Micky rode 63 winners in 1987/88 season, and was lying second to Peter Scudamore in the jockey’s title, until he broke his leg for the first time in April 1988. Although Micky returned again in March 1989, he decided to retire from race-riding on 1 January 1990 in order to become a trainer.
A Skilful Trainer
Micky’s skills as a trainer shone right from the get go, especially his eye to spot a horse with a lot of potential, and by showing the right attitude. An example of this is Valiant Warrior, who he bought for just 4,000 guineas. Micky went to sales specifically for him, as he had ran before in races, but was a bit of a rogue. After being trained at Micky Hammond, he went on to win 9 races in the rest of his career, and he was never out of the first 3 finishers in just his first 19 races with Micky.
Established at the top
Towards the end of the 1990s, Micky was regularly amongst the top 10 trainers, and one of the leading lights in the North. He was expanding and moved into Oakwood Stables, his present home, in 1997.
With horses skilfully nurtured like Sir Peter Lely, who was fourth in the Grand National in 1996 (claimed off the Flat), Deep Water who won the Glenlivet Hurdle at Aintree and over £100,000 in prize money, Outset who won a number of good handicaps including the Oddbins Hurdle, Turgeonev, who went on to win the Victor Chandler Chase for Tim Easterby, and Colourful Life and Heidi III, who both won the Great Yorkshire Chase, Micky was showing he had all the necessary skills to deliver success. His high to date was 6 winners in a single day in 1996.
A break from racing, but back firing on all cylinders
In 2001, Micky took a year out after his marriage to Alex unfortunately broke down. He returned to training at Oakwood in 2002, but obviously had to start from scratch.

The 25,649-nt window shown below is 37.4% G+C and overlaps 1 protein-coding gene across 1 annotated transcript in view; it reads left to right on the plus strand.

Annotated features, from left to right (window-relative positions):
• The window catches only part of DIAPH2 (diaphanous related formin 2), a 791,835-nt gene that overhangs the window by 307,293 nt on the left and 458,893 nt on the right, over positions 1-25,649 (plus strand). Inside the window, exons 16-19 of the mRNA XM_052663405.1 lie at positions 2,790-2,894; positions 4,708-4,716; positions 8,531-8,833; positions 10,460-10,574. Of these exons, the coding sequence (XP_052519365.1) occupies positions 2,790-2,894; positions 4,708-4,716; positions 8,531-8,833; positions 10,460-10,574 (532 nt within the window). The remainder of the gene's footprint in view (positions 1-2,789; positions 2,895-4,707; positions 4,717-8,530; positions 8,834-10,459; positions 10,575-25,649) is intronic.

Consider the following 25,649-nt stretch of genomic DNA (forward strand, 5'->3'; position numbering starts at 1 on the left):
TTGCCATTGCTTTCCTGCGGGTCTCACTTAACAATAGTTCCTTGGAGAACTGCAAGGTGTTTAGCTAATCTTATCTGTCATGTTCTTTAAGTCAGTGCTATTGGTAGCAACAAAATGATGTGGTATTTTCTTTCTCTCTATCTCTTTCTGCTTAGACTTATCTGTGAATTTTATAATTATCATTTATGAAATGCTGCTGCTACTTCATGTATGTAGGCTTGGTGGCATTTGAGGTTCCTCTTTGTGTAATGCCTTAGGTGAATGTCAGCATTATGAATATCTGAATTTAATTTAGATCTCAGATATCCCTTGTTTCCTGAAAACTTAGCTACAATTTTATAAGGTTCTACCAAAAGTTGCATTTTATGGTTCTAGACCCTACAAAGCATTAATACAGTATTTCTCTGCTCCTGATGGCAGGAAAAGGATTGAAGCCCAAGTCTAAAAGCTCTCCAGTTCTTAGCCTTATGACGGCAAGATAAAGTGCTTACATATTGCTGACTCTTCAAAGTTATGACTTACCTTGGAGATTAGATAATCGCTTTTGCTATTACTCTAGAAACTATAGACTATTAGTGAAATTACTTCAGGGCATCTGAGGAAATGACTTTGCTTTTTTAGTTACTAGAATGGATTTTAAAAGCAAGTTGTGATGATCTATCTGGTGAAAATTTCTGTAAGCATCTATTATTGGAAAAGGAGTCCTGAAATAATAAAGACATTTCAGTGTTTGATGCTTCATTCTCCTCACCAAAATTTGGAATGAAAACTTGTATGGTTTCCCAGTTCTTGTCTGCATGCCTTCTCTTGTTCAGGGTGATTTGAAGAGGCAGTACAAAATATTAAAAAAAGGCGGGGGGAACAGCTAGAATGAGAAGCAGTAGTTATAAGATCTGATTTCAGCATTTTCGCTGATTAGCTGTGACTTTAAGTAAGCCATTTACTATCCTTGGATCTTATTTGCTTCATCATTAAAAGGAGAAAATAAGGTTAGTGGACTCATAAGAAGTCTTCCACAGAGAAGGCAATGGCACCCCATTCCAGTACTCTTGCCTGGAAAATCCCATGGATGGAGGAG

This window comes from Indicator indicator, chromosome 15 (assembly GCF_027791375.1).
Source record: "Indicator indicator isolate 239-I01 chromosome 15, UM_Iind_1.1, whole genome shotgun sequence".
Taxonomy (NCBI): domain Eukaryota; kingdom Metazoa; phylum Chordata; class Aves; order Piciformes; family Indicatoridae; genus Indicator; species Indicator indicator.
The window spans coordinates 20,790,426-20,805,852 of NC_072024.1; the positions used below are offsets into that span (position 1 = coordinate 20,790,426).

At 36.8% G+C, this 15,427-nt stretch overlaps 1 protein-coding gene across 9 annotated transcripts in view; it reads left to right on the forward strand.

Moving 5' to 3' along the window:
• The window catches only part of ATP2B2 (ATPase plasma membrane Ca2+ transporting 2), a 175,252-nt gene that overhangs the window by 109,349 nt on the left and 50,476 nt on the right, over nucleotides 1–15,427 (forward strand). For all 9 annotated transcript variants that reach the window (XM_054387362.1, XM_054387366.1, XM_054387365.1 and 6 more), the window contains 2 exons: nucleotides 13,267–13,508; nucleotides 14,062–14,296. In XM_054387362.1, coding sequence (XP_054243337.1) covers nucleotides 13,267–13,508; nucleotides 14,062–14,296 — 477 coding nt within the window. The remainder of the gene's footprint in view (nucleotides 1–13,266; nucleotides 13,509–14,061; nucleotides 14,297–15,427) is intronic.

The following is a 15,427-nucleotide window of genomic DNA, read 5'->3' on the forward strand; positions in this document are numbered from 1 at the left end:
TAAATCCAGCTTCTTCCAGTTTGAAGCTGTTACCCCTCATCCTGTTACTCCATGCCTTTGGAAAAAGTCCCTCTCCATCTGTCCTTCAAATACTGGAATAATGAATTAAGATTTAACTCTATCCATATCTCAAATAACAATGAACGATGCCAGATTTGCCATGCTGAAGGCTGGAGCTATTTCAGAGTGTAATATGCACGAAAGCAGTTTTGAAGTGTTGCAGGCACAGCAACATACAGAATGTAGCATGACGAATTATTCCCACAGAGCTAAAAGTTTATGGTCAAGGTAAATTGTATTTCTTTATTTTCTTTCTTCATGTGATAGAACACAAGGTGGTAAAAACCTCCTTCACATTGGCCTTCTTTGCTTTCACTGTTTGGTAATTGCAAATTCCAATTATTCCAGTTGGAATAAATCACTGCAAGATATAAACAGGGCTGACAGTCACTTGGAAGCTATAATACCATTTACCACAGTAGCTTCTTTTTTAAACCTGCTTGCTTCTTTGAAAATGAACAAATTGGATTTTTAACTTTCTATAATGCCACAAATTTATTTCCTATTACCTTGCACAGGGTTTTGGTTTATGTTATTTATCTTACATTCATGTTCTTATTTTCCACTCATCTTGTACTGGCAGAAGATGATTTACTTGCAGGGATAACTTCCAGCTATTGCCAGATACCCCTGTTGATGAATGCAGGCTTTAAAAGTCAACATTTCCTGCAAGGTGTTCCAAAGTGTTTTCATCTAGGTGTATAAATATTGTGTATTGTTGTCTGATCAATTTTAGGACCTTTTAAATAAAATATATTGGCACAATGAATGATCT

Since then Oakwood Stables has been home to some of the most popular dual purpose horses in training, with the likes of Mr Crystal, Fair Spin, Pertuis and Dawn Ride regularly visiting the winners enclosure. The stable team have an incredible attitude and continue to achieve excellent results. Micky has slowly but surely improved the quality of horses, and has recently returned to the levels of success he consistently saw in the 1990s.
2015 was his most successful Flat season ever, while the jumps team have been performing miracles, having their best season since 1997/98 thanks to multiple winners Roxyfet, Auldthunder, Verko and Caraline, who all made incredible progress.
The improvement in quality is reflected by the likes of the hugely exciting and progressive chaser Just Cameron, who finished second to Arkle winner Un De Sceaux in a Grade 1 at the Punchestown Festival, and was sixth in the 2016 Queen Mother Champion Chase, Alderbrook Lad, a winner of seven races and over £60,000 in prize money who Micky bought at the 2013 Doncaster sales for just £8,500, the classy Rathlin, who has run with great credit over Aintree’s Grand National fences and Libby Mae, a first time out bumper winner who went on to make excellent progress over timber.
If you have any questions for Micky, or are interested in learning more about a stable tour or racehorse ownership, please feel free to contact him.